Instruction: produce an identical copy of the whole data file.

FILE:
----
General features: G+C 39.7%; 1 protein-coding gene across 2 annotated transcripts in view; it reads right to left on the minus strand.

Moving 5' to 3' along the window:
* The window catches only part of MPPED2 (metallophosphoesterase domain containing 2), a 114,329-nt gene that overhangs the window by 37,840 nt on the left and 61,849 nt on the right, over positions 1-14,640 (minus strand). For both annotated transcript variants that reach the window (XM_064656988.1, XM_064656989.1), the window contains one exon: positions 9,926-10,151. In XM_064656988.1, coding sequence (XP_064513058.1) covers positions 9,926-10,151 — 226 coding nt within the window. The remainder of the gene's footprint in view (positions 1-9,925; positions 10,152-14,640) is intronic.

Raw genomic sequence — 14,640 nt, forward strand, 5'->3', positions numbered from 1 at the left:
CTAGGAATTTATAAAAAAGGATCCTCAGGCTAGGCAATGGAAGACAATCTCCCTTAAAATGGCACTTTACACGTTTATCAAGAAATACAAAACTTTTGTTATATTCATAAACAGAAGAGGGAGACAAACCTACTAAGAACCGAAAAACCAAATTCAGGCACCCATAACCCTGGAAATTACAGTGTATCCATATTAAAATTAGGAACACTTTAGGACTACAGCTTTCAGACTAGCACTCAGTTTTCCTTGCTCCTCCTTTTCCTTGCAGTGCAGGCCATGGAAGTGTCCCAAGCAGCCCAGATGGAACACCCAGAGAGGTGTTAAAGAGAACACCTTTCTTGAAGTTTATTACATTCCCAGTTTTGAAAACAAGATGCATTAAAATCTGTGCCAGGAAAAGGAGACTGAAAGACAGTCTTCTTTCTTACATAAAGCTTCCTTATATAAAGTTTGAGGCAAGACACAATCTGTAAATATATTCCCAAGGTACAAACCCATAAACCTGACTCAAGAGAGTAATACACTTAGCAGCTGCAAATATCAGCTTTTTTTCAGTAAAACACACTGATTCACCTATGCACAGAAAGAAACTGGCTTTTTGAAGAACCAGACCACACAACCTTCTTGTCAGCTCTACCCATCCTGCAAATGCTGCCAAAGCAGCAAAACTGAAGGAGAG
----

General features: G+C 39.7%; 1 protein-coding gene across 2 annotated transcripts in view; it reads right to left on the minus strand.

Moving 5' to 3' along the window:
* The window catches only part of MPPED2 (metallophosphoesterase domain containing 2), a 114,329-nt gene that overhangs the window by 37,840 nt on the left and 61,849 nt on the right, over positions 1-14,640 (minus strand). For both annotated transcript variants that reach the window (XM_064656988.1, XM_064656989.1), the window contains one exon: positions 9,926-10,151. In XM_064656988.1, coding sequence (XP_064513058.1) covers positions 9,926-10,151 — 226 coding nt within the window. The remainder of the gene's footprint in view (positions 1-9,925; positions 10,152-14,640) is intronic.

Raw genomic sequence — 14,640 nt, forward strand, 5'->3', positions numbered from 1 at the left:
CTAGGAATTTATAAAAAAGGATCCTCAGGCTAGGCAATGGAAGACAATCTCCCTTAAAATGGCACTTTACACGTTTATCAAGAAATACAAAACTTTTGTTATATTCATAAACAGAAGAGGGAGACAAACCTACTAAGAACCGAAAAACCAAATTCAGGCACCCATAACCCTGGAAATTACAGTGTATCCATATTAAAATTAGGAACACTTTAGGACTACAGCTTTCAGACTAGCACTCAGTTTTCCTTGCTCCTCCTTTTCCTTGCAGTGCAGGCCATGGAAGTGTCCCAAGCAGCCCAGATGGAACACCCAGAGAGGTGTTAAAGAGAACACCTTTCTTGAAGTTTATTACATTCCCAGTTTTGAAAACAAGATGCATTAAAATCTGTGCCAGGAAAAGGAGACTGAAAGACAGTCTTCTTTCTTACATAAAGCTTCCTTATATAAAGTTTGAGGCAAGACACAATCTGTAAATATATTCCCAAGGTACAAACCCATAAACCTGACTCAAGAGAGTAATACACTTAGCAGCTGCAAATATCAGCTTTTTTTCAGTAAAACACACTGATTCACCTATGCACAGAAAGAAACTGGCTTTTTGAAGAACCAGACCACACAACCTTCTTGTCAGCTCTACCCATCCTGCAAATGCTGCCAAAGCAGCAAAACTGAAGGAGAG